“What’s your name again?”

I swear this the fourth time he’s asked me this, and if he does it again I’m walking out. I don’t care what happens. 

“It’s Jazrael, Jazrael Florentine”

“Wow that’s an interesting name. What does it mean?”

What does my name mean? The name I’ve had all my life means absolutely nothing, at least nothing that I can figure. I can’t begin to count how many times I’ve made something up for what my name means. Perhaps that’s the beauty of having a unique name. It can mean whatever I want it to mean, but sometimes I wish I could just be a Sofia, or an Abigail. Something not so….different. 

My name has often started many a conversation, however as an introvert, getting to know people is really not on my top priority list of things to do. If anything conversations about my name often drains me. Does my name define who I am, or do I define my name? 

While in college, I once tried to Google my name and found that even Google has no idea what my name means, so if Google doesn’t know then I will never know. However I was able to find someone else named Jazrael on MySpace and I thought about messaging her to see if she had a similar problem. Then I decided not too, I mean how weird would that be. 

My mom said she heard the word Jazrael when she was on a plane flying to New York. She said she felt that it was a sign from God to name me that. When I asked her why she said because she had been praying for a baby for about a year. Then one her way to New York she was praying on the plane, and she heard someone behind her say it. She said when she heard the name her stomach gave a jolt (I think maybe the plane flew into some turbulence, but what do i know). That jolt was her sign from God saying that she would have a baby and that she would name her Jazrael. I still didn’t understand, and frankly the first time she told me the story of how I got my name I thought she was crazy. Who names their kid after a word that they hear on an airplane and then say it was a sign from God? 

Well whatever the reason, she wrote it down that day in her Bible, and the day she found out I was going to be a girl, she knew that was going to be my name. 

There are days when I love my name, and there are days when I I can’t stand it. Regardless…I am Jazrael and today my name means miracle.

This story was based on a conversation I had on the plane ride to Indiana a couple of weeks ago. I ran across a woman with a unique name and we proceeded to discuss how she felt about her name. While I’m not sure of the particulars of how or why she was named (I don’t even remember the name now), the conversation lead me to wonder what it would be like to if I would have had an interesting/unique name.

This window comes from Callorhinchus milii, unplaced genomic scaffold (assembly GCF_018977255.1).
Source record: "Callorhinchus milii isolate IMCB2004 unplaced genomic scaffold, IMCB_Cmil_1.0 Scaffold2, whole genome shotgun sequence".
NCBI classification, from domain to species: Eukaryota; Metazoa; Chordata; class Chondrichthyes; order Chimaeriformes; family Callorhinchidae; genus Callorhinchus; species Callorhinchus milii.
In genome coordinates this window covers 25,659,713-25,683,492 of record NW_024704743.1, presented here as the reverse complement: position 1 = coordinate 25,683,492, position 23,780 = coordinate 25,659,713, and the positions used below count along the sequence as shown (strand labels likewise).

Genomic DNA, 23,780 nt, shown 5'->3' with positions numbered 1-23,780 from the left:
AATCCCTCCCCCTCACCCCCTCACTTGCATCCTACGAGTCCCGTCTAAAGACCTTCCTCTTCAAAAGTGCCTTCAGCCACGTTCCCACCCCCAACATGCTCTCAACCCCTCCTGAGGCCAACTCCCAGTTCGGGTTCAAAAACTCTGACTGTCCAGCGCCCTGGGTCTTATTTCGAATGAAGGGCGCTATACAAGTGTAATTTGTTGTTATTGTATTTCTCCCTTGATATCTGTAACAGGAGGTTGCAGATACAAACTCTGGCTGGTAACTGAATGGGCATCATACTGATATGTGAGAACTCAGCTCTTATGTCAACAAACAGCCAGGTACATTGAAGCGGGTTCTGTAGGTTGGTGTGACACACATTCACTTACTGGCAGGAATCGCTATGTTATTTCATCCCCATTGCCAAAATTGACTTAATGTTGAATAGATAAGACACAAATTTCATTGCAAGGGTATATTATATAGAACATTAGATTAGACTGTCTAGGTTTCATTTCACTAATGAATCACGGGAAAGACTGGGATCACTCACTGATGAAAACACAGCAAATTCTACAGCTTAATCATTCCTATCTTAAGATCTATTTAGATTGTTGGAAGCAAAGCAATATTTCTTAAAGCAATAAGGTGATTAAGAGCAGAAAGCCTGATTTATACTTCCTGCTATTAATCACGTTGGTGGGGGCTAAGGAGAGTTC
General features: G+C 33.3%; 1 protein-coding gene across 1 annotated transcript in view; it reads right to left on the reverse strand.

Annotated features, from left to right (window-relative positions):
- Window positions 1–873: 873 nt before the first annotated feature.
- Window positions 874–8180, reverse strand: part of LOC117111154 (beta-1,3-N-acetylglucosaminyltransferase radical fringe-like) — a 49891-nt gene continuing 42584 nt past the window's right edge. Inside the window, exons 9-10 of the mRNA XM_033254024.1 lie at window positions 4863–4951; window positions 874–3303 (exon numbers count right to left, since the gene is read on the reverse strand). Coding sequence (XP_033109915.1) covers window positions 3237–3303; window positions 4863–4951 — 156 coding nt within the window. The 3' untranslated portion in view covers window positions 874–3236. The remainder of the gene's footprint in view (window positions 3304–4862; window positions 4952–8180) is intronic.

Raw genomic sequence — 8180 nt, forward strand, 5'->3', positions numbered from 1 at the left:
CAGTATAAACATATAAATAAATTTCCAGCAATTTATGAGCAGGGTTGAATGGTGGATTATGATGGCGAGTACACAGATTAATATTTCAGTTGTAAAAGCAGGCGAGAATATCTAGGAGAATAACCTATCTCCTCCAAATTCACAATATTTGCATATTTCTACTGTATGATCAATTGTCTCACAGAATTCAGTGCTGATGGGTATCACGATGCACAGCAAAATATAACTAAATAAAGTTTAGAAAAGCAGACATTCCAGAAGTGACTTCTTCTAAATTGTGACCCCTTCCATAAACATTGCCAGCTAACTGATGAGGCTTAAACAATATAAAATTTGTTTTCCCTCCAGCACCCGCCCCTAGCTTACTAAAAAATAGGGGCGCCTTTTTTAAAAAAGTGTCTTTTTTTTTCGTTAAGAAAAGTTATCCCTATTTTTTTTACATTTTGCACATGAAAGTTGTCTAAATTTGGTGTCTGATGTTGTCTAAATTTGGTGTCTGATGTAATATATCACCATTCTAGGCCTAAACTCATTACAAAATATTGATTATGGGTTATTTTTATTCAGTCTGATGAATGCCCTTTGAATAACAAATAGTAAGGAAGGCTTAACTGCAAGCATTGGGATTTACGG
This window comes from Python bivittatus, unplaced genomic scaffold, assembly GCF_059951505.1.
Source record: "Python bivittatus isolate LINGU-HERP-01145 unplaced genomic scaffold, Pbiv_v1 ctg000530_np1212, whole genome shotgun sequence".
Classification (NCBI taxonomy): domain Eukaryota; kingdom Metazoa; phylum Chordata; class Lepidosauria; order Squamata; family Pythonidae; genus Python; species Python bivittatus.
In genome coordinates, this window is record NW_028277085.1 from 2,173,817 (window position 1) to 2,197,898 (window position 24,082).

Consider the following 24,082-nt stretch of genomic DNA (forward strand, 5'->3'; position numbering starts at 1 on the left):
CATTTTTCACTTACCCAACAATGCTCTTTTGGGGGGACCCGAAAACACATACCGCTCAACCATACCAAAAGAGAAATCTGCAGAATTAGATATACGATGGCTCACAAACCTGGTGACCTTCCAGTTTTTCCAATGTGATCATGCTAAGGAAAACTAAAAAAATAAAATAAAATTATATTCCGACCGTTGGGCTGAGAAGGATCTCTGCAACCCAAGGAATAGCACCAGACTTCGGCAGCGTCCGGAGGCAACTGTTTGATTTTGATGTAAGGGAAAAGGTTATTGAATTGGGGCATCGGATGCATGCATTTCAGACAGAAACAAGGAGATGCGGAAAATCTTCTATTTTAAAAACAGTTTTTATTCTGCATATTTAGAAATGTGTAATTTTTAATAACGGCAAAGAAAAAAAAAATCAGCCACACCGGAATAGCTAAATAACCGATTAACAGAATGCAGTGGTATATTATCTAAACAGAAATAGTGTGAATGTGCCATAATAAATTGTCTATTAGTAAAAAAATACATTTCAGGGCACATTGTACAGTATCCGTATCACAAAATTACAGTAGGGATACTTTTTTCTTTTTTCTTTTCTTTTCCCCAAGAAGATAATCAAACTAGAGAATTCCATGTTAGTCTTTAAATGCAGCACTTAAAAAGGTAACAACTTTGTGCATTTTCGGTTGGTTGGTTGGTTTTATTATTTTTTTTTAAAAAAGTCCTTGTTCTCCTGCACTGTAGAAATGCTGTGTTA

Abueltia, cuanteme un cuento

Tell me a story I tell my great-grandmother as I climb into her lap.

“¿Quien eres niña?”

Who’s this she asks, as she places her hands gently on my face, exploring every centimeter of my face and body, from the bridge of my nose, to my ears and down to my legs. You see my great grandmother is blind. She lost her vision to diabetes, soon after she lost her left leg.

I giggle as I feel her rough wrinkled hands move over my face. Those same hands that just a few years earlier were teaching me how to roll out the perfect tortilla. Those same hands that were used to help cure people’s illnesses when she worked as a curandera. Those same hands that used to work the migrant fields for hours so she could provide for her children.

Soy yo. Chata”

“Ay niña traviesa. ¿Qué no ves que quiero estar solo?”

“Abue tu siempre quieres estar sola.” She always wants to be alone. My bottom lip trembles and my eyes begin to water.

“¡Por favor! ¡Por favor! Cuenta me un cuento. ” Tell me a story please I begged her.

My great grandmother always had the best stories. Every year we would gather during the holidays making buñuelos and tamales and every year we had a competition to see who told the best family stories. Sitting around the kitchen table embarrando tamales, or at the end of the day tomando un cafecito con pan, we would tell our stories. Some were true stories and some were not so true. Some stories happened yesterday and were told at the expense of someone in the room. The story teller would say anything to get a laugh, because when everyone laughed, that’s when you knew you were a good story teller. Others were stories from generations back, and told with such reverence, no one dared interrupt. Those were usually told by my abuelita, the matriarch of my family, but after losing her vision my great grandma distanced herself.
As an eight year old I didn’t understand why my grandmother didn’t want to tell anymore stories. But today was the day that I would get my story.
¡Andale abuelita no mas una!.”  Just one…all I needed was one story. One story to know my abuelita was still with me. One story to know that only the outside had changed and not the inside.